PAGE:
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Michael R. Gallis
The EJS Energizer model explores the relationship between kinetic, potential, and total energy. Users create a potential energy curve and observe the resulting motion.
The Energizer model was created using the Easy Java Simulations (EJS) modeling tool. It is distributed as a ready-to-run (compiled) Java archive. Double clicking the jar file will run the program if Java is installed.
Please note that this resource requires
at least version 1.5 of
Energizer Model source code
The source code zip archive contains an XML representation of the EJS Energizer Model. Unzip this archive in your Ejs workspace to compile and run this model using Ejs. download 81kb .zip
Published: October 27, 2008
6-8: 4E/M1. Whenever energy appears in one place, it must have disappeared from another. Whenever energy is lost from somewhere, it must have gone somewhere else. Sometimes when energy appears to be lost, it actually has been transferred to a system that is so large that the effect of the transferred energy is imperceptible.
6-8: 4E/M2. Energy can be transferred from one system to another (or from a system to its environment) in different ways: 1) thermally, when a warmer object is in contact with a cooler one; 2) mechanically, when two objects push or pull on each other over a distance; 3) electrically, when an electrical source such as a battery or generator is connected in a complete circuit to an electrical device; or 4) by electromagnetic waves.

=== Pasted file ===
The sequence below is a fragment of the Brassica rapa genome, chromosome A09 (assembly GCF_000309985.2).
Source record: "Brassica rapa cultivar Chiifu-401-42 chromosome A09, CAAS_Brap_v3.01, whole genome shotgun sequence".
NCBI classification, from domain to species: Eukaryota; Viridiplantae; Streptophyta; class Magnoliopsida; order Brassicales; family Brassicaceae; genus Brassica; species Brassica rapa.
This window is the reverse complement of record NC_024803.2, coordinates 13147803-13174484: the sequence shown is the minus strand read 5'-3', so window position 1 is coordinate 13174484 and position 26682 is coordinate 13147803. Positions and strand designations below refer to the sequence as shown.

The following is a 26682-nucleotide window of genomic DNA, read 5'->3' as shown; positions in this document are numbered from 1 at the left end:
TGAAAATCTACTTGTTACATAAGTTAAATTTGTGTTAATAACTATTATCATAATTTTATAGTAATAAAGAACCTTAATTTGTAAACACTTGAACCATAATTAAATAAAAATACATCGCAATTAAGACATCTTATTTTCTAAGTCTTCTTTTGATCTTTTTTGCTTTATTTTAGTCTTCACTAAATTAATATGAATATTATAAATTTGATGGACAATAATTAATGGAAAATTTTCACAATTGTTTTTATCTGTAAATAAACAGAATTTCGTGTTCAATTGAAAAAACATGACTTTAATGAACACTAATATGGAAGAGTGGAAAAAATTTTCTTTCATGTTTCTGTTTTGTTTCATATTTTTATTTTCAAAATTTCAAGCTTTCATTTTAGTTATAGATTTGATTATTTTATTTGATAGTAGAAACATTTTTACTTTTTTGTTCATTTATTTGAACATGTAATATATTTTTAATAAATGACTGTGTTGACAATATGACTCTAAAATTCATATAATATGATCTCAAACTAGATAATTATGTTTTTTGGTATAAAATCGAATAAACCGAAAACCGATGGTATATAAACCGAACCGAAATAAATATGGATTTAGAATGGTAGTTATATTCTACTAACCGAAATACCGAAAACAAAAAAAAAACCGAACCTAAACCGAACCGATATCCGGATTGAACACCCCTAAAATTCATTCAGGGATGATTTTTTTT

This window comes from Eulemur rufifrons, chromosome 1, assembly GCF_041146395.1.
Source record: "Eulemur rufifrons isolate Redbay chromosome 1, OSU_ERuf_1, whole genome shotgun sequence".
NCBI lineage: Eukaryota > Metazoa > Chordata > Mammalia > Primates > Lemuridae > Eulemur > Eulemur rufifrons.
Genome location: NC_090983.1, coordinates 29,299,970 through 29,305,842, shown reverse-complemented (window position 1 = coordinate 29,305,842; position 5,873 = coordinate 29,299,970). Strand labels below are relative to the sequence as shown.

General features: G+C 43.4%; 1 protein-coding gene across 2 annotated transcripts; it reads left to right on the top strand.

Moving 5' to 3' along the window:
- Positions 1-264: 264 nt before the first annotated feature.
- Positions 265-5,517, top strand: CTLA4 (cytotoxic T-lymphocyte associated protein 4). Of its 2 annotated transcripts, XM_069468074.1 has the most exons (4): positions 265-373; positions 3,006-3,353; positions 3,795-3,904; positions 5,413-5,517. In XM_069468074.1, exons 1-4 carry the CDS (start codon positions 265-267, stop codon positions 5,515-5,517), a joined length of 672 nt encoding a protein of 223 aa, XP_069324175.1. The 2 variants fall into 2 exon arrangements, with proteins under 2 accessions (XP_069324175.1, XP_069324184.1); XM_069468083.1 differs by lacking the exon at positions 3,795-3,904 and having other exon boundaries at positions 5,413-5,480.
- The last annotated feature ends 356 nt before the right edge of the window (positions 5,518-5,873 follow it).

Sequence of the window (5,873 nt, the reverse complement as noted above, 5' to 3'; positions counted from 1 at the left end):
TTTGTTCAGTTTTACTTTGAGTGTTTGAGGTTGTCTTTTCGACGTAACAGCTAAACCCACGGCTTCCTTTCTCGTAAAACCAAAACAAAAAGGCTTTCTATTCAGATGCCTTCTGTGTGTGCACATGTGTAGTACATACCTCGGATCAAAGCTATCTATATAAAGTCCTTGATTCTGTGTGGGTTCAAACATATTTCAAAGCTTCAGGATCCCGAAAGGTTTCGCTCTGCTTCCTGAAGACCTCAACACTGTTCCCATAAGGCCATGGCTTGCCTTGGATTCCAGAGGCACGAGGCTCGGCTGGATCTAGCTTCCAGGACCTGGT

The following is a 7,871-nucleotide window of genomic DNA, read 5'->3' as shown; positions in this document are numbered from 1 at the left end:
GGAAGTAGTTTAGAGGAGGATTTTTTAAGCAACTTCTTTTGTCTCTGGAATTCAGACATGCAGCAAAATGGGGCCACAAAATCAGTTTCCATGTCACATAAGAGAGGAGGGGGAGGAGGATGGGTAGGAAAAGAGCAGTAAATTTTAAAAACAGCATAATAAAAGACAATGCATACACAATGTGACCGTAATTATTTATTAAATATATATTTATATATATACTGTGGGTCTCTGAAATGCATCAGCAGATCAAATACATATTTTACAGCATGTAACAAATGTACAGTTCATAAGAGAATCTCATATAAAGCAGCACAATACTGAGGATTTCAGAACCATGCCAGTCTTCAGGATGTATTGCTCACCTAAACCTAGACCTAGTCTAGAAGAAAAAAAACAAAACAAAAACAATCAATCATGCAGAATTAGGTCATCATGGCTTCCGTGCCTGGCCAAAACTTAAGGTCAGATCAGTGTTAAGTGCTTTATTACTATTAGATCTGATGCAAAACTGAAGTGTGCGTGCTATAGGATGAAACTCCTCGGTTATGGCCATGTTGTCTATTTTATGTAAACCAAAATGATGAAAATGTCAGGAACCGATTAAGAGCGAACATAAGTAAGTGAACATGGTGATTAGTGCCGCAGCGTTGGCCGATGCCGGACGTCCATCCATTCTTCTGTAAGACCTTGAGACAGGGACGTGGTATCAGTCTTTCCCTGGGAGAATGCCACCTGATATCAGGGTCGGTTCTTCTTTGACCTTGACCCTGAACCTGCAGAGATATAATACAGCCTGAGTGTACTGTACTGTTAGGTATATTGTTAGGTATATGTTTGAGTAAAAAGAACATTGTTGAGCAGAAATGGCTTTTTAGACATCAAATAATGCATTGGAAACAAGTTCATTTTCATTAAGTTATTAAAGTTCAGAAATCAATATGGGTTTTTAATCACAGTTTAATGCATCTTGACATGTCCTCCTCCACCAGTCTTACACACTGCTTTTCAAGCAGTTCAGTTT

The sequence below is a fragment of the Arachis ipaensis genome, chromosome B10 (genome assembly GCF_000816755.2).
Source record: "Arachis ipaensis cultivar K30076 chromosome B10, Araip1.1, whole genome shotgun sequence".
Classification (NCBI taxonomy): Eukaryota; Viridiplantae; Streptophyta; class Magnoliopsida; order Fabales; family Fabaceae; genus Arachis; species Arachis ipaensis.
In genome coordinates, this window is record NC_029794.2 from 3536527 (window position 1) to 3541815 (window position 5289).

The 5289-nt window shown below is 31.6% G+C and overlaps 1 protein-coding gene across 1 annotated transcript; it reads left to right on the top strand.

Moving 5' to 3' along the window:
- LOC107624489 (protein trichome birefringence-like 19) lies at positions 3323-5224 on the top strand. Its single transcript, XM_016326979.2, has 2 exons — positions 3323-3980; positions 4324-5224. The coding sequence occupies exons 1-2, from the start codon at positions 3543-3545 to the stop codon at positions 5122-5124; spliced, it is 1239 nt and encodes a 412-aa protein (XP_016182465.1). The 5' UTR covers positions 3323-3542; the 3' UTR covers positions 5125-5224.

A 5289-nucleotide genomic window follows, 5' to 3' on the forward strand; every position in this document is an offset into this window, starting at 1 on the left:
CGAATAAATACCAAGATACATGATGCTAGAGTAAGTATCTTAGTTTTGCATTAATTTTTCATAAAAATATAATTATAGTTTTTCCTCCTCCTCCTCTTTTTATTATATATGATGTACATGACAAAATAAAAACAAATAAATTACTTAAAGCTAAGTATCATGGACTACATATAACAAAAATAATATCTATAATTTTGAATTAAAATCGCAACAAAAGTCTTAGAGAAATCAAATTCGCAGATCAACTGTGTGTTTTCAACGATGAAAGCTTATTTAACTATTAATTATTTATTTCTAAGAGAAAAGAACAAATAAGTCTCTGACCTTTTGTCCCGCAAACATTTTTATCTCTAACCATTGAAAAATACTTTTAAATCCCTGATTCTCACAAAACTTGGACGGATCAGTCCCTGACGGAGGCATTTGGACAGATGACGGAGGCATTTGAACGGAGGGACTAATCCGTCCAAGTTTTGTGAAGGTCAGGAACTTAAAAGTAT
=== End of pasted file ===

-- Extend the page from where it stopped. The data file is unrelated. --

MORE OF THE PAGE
9-12: 4E/H1. Although the various forms of energy appear very different, each can be measured in a way that makes it possible to keep track of how much of one form is converted into another. Whenever the amount of energy in one place diminishes, the amount in other places or forms increases by the same amount.
9-12: 4E/H9. Many forms of energy can be considered to be either kinetic energy, which is the energy of motion, or potential energy, which depends on the separation between mutually attracting or repelling objects.
6-8: 4F/M3a. An unbalanced force acting on an object changes its speed or direction of motion, or both.
9-12: 4F/H1. The change in motion (direction or speed) of an object is proportional to the applied force and inversely proportional to the mass.
9. The Mathematical World
9B. Symbolic Relationships
6-8: 9B/M3. Graphs can show a variety of possible relationships between two variables. As one variable increases uniformly, the other may do one of the following: increase or decrease steadily, increase or decrease faster and faster, get closer and closer to some limiting value, reach some intermediate maximum or minimum, alternately increase and decrease, increase or decrease in steps, or do something different from any of these.
9-12: 9B/H4. Tables, graphs, and symbols are alternative ways of representing data and relationships that can be translated from one to another.
11. Common Themes
6-8: 11B/M2. Mathematical models can be displayed on a computer and then modified to see what happens.
9-12: 11B/H1a. A mathematical model uses rules and relationships to describe and predict objects and events in the real world.
9-12: 11B/H3. The usefulness of a model can be tested by comparing its predictions to actual observations in the real world. But a close match does not necessarily mean that other models would not work equally well or better.
%0 Computer Program %A Gallis, Michael %D October 27, 2008 %T Energizer Model %E Christian, Wolfgang %8 October 27, 2008 %U http://www.compadre.org/Repository/document/ServeFile.cfm?ID=8227&DocID=871
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